The opening on the South Bank of the largest imax cinema in the uk last weekend marks a double benefit. The eradication of the toxic 'bull ring' underpass eyesore, and the promised flood of public art represents one level of gain, of course. But the other is much richer and less well understood. It is the infinite learning space of the IMAX experience itself.
During the Thatcher years, Terry Farrell had a go at replanning the South Bank but nothing was built. Nor was Richard Rogers' Millennium project for a 'breathing roof'. Nowadays, people secretly accept that the strip between the old County Hall and the National Theatre is going to be hotels and flats. The rest will just remain sloap - Space Left Over After Planning. Except that (as Albert Einstein might have written were he still alive), E over sloap squared equals imax.
Enter Bryan Avery, a man to whom the South Bank already owes much. Avery has an unbeatable track record when it comes to dealing with the intractable. In 1987 he designed the Museum of the Moving Image, a structure almost entirely hidden underneath Waterloo Bridge because - despite the vast areas of sloap lying around - no-one would give the British Film Institute any more land to put it on.
It was as a result of an encyclopedic knowledge of the South Bank, gained from the MoMI project, that Avery had his next brainwave. He realised that another cinema would solve all the problems of the Bull Ring at a stroke. Not an ordinary cinema, of course, but a 500-seat, state-of- the-art imax 3-D theatre with a wrap-around six-storey screen, superb sound quality, and a sensory punch so powerful that patrons emerging from a film of a Rolling Stones concert would emerge as wild-eyed and poleaxed as the audience at the real thing.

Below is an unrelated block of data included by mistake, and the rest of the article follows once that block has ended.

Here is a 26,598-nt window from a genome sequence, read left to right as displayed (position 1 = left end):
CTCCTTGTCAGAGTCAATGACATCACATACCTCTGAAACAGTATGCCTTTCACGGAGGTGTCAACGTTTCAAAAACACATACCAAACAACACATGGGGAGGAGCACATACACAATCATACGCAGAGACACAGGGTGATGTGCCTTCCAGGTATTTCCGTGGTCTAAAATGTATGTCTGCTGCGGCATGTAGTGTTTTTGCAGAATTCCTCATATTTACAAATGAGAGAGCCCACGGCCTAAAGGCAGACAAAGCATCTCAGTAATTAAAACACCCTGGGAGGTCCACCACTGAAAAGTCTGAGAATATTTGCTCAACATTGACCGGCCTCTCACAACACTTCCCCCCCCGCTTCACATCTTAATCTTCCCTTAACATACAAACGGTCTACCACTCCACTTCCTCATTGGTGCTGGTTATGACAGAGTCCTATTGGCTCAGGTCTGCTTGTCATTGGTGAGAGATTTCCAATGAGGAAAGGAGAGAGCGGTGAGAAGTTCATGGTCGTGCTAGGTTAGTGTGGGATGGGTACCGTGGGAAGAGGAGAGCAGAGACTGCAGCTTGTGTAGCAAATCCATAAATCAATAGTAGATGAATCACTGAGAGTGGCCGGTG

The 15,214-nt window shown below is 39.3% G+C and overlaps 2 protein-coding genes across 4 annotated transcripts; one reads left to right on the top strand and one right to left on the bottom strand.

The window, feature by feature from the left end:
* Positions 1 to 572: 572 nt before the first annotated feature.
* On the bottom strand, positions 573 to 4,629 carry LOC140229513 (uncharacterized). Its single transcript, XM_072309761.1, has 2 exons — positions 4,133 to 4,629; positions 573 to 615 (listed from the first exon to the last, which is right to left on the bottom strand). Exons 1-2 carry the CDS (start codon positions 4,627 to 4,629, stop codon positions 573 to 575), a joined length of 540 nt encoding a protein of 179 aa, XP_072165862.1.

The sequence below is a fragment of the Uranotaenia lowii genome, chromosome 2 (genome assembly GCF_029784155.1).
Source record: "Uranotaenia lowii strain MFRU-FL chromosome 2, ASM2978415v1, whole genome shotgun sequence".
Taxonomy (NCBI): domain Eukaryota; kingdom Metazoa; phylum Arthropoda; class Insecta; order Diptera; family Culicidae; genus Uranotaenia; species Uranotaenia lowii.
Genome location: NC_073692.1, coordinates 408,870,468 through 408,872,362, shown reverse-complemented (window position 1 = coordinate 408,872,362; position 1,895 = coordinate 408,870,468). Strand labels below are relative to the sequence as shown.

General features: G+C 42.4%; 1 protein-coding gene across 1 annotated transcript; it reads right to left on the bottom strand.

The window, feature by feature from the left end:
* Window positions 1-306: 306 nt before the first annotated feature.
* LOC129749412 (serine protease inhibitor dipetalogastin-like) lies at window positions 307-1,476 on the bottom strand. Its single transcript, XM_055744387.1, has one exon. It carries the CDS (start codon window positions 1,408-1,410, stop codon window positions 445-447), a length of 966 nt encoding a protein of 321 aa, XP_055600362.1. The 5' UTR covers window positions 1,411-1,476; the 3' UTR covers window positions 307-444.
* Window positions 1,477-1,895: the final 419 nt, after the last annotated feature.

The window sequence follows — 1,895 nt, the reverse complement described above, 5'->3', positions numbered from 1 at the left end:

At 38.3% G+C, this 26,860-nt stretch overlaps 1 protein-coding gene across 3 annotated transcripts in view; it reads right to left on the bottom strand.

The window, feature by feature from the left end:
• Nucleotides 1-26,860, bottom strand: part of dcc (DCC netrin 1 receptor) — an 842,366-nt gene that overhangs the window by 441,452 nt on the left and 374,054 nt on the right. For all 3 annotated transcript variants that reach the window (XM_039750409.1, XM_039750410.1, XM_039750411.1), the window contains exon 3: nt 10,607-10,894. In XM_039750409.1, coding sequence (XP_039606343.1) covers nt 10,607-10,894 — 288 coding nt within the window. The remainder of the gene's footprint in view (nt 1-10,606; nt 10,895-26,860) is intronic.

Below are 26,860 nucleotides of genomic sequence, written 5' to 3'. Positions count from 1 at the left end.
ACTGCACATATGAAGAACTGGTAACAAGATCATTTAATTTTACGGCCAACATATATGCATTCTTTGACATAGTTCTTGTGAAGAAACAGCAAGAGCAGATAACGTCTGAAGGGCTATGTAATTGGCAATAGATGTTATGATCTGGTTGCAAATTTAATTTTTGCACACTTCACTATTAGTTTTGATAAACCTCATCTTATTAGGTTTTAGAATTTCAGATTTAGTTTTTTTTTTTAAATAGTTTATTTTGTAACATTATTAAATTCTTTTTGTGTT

The imax Corporation's standard prefabricated exhibition theatre fitted perfectly into the lozenge-shaped Bull Ring and still left room for pedestrians to walk round the outside, so all Avery proposed to do by way of architecture was to erect a lightweight steel circular frame and grow Japanese honeysuckle all over it to create a mass of vegetation in a formerly no-growth area. But it wasn't that easy. The standard imax structure turned out to be too light to keep out Central London roundabout roar, so Avery added a ring of concrete. This alone was strong enough to support the theatre, so it no longer made sense to use a prefabricated imax, better to build a new theatre from scratch. But this in turn needed special foundations. Before long, the cost of the project was pushing £10 million. That was in 1991. The version that finally went on site in 1996 with a combination of Arts Council Lottery and bfi money was slated to cost half as much again. In the end it cost double.
But never mind. The point is that an imax is worth it. It is no ordinary cinema. Nor is it just another high-decibel attraction. It is a phenomenon that has mind-expanding properties. Anyone who has been to Bradford, or who saw the imax and omnimax installations at Expo '92 in Seville, will know that imax is not just an illusory roller coaster, it is a profound sensory experience. At Seville you could go into the Fujitsu pavilion knowing nothing about biology, watch Echoes of the Sun and come out understanding photosynthesis. You could visit the main imax cinema, watch The Age of Discovery and come out understanding navigation. As it develops technically, imax becomes increasingly educational. Not obsolete three-terms-a-year, three-years-a-degree educational, but instantaneous 90-minutes-a-subject educational, keeping pace with continual change.